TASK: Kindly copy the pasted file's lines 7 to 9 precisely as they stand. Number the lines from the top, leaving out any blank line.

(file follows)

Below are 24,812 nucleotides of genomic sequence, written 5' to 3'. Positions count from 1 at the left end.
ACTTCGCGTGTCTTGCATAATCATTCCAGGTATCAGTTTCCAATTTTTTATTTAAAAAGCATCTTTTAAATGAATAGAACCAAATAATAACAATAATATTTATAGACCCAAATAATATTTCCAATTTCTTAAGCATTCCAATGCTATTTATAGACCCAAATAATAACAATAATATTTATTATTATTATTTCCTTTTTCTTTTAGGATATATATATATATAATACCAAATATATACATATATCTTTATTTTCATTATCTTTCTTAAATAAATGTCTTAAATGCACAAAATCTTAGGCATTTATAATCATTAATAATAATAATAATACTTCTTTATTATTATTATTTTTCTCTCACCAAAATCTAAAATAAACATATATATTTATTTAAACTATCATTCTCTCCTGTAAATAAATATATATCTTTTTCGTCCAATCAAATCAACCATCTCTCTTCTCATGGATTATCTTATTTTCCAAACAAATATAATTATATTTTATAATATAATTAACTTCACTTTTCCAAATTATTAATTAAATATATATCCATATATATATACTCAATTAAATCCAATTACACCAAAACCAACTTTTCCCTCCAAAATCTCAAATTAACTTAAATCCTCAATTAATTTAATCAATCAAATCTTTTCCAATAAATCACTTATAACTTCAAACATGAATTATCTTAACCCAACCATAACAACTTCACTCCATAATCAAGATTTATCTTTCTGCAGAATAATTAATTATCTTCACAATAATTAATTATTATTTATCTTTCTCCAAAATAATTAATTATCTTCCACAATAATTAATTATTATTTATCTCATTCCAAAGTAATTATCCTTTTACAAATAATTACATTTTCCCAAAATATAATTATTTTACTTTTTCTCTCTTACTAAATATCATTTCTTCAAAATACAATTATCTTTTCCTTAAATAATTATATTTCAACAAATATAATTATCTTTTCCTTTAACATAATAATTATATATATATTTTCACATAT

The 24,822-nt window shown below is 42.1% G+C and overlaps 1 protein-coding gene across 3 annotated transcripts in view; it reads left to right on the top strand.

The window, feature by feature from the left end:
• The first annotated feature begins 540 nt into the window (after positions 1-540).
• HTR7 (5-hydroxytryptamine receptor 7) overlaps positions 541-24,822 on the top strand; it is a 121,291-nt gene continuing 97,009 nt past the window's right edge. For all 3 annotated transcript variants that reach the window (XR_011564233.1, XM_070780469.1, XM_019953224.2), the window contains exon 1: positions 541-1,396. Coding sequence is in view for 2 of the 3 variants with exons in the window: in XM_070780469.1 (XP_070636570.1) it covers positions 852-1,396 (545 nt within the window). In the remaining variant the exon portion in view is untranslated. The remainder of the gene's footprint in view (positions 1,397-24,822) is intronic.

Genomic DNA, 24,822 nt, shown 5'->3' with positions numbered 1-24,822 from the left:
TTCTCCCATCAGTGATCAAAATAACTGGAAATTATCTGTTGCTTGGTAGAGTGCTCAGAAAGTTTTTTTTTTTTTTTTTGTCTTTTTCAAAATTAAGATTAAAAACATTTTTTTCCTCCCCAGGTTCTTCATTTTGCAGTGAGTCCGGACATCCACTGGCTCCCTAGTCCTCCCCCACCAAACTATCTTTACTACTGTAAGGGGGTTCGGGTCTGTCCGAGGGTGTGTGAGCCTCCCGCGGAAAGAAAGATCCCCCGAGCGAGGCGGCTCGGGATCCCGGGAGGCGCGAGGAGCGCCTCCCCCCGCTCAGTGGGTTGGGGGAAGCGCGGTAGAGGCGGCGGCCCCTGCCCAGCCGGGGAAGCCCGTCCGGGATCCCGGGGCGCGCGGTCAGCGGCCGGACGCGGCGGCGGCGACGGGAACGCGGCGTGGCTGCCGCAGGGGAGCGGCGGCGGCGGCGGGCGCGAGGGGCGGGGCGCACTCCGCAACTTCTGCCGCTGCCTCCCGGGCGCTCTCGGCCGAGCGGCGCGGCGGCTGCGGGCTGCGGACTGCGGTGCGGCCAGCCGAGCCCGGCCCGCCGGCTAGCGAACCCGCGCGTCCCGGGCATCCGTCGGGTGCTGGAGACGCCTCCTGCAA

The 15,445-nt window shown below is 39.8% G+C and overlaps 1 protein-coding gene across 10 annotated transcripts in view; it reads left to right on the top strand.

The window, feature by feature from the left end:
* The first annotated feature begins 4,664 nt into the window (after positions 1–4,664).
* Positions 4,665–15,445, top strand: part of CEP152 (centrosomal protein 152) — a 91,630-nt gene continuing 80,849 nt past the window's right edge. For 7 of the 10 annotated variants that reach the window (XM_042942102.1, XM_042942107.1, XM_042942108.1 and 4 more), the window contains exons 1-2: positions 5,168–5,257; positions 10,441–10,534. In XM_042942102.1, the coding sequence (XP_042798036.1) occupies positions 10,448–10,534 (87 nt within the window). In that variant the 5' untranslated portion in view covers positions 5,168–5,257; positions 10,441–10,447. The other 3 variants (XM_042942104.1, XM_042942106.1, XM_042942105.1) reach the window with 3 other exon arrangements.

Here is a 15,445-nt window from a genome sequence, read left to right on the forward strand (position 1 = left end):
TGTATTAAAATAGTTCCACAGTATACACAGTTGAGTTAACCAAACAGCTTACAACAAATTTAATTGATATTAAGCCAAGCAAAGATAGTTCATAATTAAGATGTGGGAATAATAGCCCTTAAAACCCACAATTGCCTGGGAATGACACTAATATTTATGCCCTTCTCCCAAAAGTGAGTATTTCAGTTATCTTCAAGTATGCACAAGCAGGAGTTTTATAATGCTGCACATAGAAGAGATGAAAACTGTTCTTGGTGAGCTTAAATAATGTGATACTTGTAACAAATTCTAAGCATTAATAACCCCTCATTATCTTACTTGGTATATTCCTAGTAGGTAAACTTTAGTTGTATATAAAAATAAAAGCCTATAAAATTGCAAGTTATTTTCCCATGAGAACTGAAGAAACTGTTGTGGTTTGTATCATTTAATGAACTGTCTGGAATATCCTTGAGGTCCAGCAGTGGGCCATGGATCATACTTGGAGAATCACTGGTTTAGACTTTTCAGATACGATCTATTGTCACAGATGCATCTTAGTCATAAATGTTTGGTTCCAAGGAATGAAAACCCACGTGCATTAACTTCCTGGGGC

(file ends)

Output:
Genomic DNA, 24,822 nt, shown 5'->3' with positions numbered 1-24,822 from the left:
TTCTCCCATCAGTGATCAAAATAACTGGAAATTATCTGTTGCTTGGTAGAGTGCTCAGAAAGTTTTTTTTTTTTTTTTTGTCTTTTTCAAAATTAAGATTAAAAACATTTTTTTCCTCCCCAGGTTCTTCATTTTGCAGTGAGTCCGGACATCCACTGGCTCCCTAGTCCTCCCCCACCAAACTATCTTTACTACTGTAAGGGGGTTCGGGTCTGTCCGAGGGTGTGTGAGCCTCCCGCGGAAAGAAAGATCCCCCGAGCGAGGCGGCTCGGGATCCCGGGAGGCGCGAGGAGCGCCTCCCCCCGCTCAGTGGGTTGGGGGAAGCGCGGTAGAGGCGGCGGCCCCTGCCCAGCCGGGGAAGCCCGTCCGGGATCCCGGGGCGCGCGGTCAGCGGCCGGACGCGGCGGCGGCGACGGGAACGCGGCGTGGCTGCCGCAGGGGAGCGGCGGCGGCGGCGGGCGCGAGGGGCGGGGCGCACTCCGCAACTTCTGCCGCTGCCTCCCGGGCGCTCTCGGCCGAGCGGCGCGGCGGCTGCGGGCTGCGGACTGCGGTGCGGCCAGCCGAGCCCGGCCCGCCGGCTAGCGAACCCGCGCGTCCCGGGCATCCGTCGGGTGCTGGAGACGCCTCCTGCAA

The 15,445-nt window shown below is 39.8% G+C and overlaps 1 protein-coding gene across 10 annotated transcripts in view; it reads left to right on the top strand.